John Stockton, Surrey, UK. ?@merlyn.demon.co.uk Turnpike v4.00 IE 4
<URL:http://jibbering.com/faq/> Jim Ley's FAQ for news:comp.lang.javascript
<URL:http://www.merlyn.demon.co.uk/js-index.htm> JS maths, dates, sources.
<URL:http://www.merlyn.demon.co.uk/> TP/BP/Delphi/JS/&c., FAQ topics, links.
 
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Thomas 'PointedEars' Lahn
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      11-24-2003
Dr John Stockton wrote:

> S = '123go'
> OK = /([a-z])/i.test(S)
> RESULT = RegExp.$1


RegExp.$x is deprecated in JavaScript 1.5. Use RegExp.exec(...) or
String.match(...) and the elements of the resulting array instead:

var
s = "123go",
result = /[a-z]/i.exec(s),
ok = result.length > 0;

> What's Result for in JS?!?


?


PointedEars
 
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Dr John Stockton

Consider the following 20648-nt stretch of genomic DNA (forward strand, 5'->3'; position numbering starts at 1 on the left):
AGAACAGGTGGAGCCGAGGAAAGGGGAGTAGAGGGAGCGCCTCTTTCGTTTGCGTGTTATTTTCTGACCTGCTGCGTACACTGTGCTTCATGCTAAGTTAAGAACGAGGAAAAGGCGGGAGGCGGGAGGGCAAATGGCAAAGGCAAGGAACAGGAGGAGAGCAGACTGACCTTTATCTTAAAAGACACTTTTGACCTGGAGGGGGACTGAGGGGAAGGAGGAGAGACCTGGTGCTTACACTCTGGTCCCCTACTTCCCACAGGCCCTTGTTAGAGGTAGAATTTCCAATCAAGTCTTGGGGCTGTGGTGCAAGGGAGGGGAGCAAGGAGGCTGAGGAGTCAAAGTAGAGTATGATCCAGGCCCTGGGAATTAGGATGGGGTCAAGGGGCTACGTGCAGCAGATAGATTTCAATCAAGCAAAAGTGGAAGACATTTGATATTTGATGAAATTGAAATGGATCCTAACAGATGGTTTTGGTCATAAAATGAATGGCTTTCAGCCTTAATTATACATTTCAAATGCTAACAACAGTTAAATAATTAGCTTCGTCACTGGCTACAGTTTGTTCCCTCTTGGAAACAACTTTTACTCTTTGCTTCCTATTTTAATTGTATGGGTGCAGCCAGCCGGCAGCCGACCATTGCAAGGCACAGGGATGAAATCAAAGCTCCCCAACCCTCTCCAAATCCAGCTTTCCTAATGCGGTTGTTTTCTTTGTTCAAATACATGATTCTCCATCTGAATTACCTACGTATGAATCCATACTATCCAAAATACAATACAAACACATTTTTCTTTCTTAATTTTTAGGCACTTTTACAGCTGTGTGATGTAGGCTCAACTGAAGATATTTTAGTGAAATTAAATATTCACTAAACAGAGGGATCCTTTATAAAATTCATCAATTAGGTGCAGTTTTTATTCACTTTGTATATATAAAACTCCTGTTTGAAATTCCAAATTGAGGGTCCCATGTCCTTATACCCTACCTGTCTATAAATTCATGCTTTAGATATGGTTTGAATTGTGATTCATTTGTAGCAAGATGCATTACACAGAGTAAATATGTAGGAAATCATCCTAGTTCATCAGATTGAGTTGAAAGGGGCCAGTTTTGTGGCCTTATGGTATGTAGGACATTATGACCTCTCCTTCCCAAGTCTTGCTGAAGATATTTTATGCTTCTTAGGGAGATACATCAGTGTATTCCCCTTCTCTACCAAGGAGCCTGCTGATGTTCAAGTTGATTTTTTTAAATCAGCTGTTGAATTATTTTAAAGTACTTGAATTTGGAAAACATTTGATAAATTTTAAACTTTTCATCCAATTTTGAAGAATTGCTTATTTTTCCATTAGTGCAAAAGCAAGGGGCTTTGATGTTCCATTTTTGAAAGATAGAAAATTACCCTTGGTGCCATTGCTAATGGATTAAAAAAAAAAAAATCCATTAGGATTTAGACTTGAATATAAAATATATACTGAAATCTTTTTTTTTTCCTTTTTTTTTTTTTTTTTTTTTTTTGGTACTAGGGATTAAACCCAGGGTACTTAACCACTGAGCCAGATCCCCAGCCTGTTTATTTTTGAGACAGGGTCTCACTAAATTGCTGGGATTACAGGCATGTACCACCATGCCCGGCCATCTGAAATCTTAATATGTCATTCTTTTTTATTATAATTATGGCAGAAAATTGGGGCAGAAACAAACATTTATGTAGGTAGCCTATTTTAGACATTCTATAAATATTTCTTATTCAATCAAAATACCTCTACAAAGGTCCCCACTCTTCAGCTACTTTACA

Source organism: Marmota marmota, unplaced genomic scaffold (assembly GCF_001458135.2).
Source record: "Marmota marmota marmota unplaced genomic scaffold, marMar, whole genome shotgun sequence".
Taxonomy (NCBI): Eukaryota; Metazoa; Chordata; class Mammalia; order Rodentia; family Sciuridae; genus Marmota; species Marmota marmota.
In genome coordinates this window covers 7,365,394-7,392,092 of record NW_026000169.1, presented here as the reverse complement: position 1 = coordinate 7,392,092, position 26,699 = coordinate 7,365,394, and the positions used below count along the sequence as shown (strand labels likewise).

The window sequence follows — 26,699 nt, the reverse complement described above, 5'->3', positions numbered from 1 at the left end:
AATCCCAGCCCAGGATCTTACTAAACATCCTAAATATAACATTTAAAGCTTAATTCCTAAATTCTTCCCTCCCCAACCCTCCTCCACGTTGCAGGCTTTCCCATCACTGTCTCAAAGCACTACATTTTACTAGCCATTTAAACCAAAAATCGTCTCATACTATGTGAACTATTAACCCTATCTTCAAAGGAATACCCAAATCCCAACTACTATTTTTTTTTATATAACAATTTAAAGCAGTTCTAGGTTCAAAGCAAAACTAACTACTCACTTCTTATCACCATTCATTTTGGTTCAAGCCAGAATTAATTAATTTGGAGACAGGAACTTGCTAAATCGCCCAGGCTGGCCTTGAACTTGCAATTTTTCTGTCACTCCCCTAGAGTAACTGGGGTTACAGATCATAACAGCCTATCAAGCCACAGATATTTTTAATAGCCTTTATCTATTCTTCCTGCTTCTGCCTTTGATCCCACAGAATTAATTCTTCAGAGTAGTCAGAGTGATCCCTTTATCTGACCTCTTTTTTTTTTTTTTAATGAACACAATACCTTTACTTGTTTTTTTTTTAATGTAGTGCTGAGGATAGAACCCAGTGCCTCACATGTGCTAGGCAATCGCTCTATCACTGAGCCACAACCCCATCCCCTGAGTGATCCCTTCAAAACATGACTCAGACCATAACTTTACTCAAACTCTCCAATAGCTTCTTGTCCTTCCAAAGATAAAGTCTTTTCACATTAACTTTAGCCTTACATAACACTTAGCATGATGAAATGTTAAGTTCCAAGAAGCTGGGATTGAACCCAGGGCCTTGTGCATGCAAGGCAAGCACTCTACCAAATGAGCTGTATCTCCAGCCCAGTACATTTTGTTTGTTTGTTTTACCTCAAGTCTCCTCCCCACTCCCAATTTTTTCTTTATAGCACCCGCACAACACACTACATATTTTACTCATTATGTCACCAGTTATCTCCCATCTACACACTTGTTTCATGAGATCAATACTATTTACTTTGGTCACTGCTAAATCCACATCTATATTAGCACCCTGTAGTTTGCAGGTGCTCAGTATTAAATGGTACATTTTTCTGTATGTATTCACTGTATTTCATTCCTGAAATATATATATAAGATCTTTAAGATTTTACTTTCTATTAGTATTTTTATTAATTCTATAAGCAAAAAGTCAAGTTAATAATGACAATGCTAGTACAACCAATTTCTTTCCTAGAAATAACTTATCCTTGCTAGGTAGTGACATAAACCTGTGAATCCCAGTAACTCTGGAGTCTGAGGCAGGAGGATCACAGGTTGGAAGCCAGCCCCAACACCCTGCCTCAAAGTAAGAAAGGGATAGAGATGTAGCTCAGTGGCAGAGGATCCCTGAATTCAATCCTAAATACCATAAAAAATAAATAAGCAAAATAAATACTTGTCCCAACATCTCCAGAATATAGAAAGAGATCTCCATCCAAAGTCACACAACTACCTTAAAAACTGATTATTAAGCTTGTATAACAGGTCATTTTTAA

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      11-24-2003
JRS: In article <(E-Mail Removed)>, seen in
news:comp.lang.javascript, Thomas 'PointedEars' Lahn
<(E-Mail Removed)> posted at Mon, 24 Nov 2003 04:57:03 :-
>Dr John Stockton wrote:
>
>> S = '123go'
>> OK = /([a-z])/i.test(S)
>> RESULT = RegExp.$1

>
>RegExp.$x is deprecated in JavaScript 1.5. Use RegExp.exec(...) or
>String.match(...) and the elements of the resulting array instead:


RegExp.exec() is buggy, according to Flanagan, in my system. Those for
whom deprecated is inadequate can change it.

--
John Stockton, Surrey, UK. ?@merlyn.demon.co.uk Turnpike v4.00 IE 4
<URL:http://jibbering.com/faq/> Jim Ley's FAQ for news:comp.lang.javascript
<URL:http://www.merlyn.demon.co.uk/js-index.htm> JS maths, dates, sources.
<URL:http://www.merlyn.demon.co.uk/> TP/BP/Delphi/JS/&c., FAQ topics, links.
 
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Thomas 'PointedEars' Lahn
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      11-25-2003
Dr John Stockton wrote:

> Thomas 'PointedEars' Lahn
>> RegExp.$x is deprecated in JavaScript 1.5. Use RegExp.exec(...) or
>> String.match(...) and the elements of the resulting array instead:

>
> RegExp.exec() is buggy, according to Flanagan, in my system. [...]